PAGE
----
Detroit Red Wings: Got A Steal With Dylan Larkin

Detroit Red Wings

Prior to the season, Dylan Larkin signed a 5 year deal for $30.5 million USD with his hometown Detroit Red Wings.

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At an average annual value (AAV) of $6.1 million, this contract is beginning to look like a steal. As a top line centre, Larkin is playing at a level that is blowing his prior production out of the water. On pace for 79 points, he is likely to blow his career high (63 points – last season) out of the water. Plus, he’s got a chance at becoming the first point per game player for the Wings since Pavel Datsyuk (2014-15 when he had 65 points in 63 games)

With the recent signing of Auston Matthews to a 5 year, $58.17 million (11.634 AAV), and the speculated contracts of restricted free agents Mitch Marner, Mikko Rantenen and Brayden Point among others all looking like deals at or around $10 million per season, Larkin looks like a steal. In a season where Larkin is establishing himself as a number one center in the league, he is helping provide value on the dollar for the Wings.

Comparable Centremen

Currently sitting 40th in league scoring, Larkin is outpacing many centremen including Logan Couture, Ryan Johansen and Evgeny Kuznetsov. While Couture makes money almost on par with Larkin, his new contract kicks in next season for $8 million for the next 8 seasons. Johansen is in the second year of an 8 year, $64 million contract ($8 million AAV) and Kuznetsov is in the second year of an 8 year deal that pays him $7.8 million. Larkin and the three centres above all signed their deals within the last two years. While all of these players are key contributors to their teams, Dylan Larkin is the clear leader of his team. He’s also their top point producing centre and doesn’t have a ton of true offensive threats at his side. All three players listed above are on teams with so much offensive firepower, opposing teams aren’t able to focus in on those players.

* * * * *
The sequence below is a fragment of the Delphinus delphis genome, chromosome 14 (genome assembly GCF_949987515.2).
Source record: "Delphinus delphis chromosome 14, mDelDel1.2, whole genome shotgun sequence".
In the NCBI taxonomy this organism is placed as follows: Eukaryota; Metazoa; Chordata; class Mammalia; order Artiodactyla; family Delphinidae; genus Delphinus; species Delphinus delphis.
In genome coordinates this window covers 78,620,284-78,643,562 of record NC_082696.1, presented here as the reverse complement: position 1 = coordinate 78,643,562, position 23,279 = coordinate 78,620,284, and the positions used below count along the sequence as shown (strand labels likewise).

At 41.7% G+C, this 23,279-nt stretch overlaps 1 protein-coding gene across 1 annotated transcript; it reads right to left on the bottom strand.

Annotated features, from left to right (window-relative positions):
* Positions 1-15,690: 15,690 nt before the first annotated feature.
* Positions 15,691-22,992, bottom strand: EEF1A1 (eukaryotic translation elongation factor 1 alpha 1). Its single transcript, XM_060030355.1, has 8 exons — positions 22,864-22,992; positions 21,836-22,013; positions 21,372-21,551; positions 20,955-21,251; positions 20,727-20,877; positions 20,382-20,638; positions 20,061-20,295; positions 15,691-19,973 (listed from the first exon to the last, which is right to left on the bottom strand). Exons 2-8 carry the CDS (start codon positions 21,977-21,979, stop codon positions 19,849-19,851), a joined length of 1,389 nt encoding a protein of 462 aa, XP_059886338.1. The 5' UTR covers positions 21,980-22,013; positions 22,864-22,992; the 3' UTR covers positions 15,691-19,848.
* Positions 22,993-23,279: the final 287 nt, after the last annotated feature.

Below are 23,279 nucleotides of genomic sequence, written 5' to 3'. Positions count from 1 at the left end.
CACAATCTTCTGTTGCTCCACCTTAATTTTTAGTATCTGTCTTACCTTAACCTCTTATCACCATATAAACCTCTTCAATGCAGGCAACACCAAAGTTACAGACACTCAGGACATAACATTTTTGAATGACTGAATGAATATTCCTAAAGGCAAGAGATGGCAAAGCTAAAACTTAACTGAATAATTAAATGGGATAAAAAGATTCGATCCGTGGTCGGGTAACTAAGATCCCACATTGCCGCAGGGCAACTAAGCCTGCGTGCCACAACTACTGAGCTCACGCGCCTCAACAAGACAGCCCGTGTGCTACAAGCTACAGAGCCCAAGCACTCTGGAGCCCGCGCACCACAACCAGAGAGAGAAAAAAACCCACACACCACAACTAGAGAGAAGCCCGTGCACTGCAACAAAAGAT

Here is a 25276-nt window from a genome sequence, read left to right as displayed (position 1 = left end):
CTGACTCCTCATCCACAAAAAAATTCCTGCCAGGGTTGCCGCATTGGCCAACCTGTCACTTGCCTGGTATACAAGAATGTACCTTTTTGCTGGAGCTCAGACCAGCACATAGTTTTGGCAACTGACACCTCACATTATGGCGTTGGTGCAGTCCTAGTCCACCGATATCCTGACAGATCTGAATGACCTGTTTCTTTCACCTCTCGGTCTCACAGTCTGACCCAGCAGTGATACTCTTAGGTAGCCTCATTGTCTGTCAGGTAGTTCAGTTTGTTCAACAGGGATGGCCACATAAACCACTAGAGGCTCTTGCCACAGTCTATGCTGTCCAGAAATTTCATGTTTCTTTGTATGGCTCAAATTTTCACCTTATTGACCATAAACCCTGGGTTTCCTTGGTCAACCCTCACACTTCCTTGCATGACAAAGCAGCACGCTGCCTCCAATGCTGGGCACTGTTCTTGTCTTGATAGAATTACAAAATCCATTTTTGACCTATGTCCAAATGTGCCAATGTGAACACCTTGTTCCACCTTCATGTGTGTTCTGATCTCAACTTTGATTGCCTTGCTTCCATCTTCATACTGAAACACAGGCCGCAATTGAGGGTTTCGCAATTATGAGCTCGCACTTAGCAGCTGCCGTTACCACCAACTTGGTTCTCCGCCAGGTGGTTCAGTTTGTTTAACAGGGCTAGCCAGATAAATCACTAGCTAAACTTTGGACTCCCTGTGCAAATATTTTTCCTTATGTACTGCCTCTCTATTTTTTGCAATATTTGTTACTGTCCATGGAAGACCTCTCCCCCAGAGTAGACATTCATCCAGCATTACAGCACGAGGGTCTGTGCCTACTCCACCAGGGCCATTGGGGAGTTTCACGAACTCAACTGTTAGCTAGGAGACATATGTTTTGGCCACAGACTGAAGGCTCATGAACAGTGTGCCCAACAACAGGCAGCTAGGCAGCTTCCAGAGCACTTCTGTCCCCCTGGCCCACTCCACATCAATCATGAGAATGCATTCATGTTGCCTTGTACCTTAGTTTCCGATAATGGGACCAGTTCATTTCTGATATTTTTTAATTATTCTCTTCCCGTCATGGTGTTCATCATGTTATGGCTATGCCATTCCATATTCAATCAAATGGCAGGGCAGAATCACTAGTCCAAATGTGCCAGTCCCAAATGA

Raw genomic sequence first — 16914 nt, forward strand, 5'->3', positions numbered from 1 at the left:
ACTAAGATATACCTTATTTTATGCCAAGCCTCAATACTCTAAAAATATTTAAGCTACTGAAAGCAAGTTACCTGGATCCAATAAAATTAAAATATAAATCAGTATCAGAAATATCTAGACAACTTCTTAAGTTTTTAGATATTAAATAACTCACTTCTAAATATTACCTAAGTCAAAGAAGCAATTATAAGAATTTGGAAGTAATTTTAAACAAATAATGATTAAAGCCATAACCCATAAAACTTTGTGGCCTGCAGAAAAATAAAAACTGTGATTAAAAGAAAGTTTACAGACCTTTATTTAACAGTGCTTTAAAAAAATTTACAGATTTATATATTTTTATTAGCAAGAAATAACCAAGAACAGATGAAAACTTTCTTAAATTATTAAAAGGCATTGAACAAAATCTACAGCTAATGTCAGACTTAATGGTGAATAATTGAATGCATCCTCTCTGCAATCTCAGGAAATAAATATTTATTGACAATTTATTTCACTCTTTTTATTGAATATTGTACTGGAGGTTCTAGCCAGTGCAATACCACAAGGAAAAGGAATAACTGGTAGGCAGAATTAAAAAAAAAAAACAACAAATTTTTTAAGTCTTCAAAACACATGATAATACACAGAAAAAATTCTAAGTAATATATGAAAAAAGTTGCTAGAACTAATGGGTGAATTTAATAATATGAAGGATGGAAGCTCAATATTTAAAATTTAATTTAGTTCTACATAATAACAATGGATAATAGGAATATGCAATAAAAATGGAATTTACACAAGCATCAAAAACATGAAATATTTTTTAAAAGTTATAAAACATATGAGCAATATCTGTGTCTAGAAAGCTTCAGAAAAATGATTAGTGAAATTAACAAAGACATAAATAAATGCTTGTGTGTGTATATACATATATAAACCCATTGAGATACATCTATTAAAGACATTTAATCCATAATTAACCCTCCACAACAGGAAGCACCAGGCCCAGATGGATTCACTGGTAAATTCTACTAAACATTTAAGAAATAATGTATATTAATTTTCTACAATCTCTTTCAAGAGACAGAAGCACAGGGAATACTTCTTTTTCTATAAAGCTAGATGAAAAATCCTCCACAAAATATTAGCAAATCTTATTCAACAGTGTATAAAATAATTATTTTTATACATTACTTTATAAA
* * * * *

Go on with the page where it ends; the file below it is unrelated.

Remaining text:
Larkin’s Transitional Play 

Larkin is an elite transition and neutral zone player. He is among the best in the NHL at transitioning the puck through the neutral zone and entering the zone with possession. Figure 1 below shows that Larkin is carrying the puck through the neutral zone and entering the zone with possession at a rate higher than most players while not relying on passing the puck to others in the neutral zone to enter the offensive zone, but rather carrying the puck in himself.

Figure 1

He’s not only entering the offensive zone with the puck on his stick, he’s also doing quite well when you look at his transitional play. (Figure 2) This is often due to his ability to control the puck in the neutral zone while attacking the offensive blue-line with elite speed.

Figure 2

How the Contract Helps

With Dylan Larkin’s ability to change a game with his speed and skill, his contract is providing value beyond the stat line. The Detroit Red Wings are currently spending more on the salary cap than any other team in the NHL. The table (screenshot of CapFriendly.com) below shows the Red Wings salary cap situation in comparison to other squads.

With the Wings up against the cap, they needed to find a way to lock Larkin up at a low cap number. They were fortunate that Larkin struggled in his sophomore season, only putting up 32 points, before bouncing back to have a 63 point season last year. Larkin’s inconsistently allowed the Red Wings front office to offer Larkin a team-friendly deal.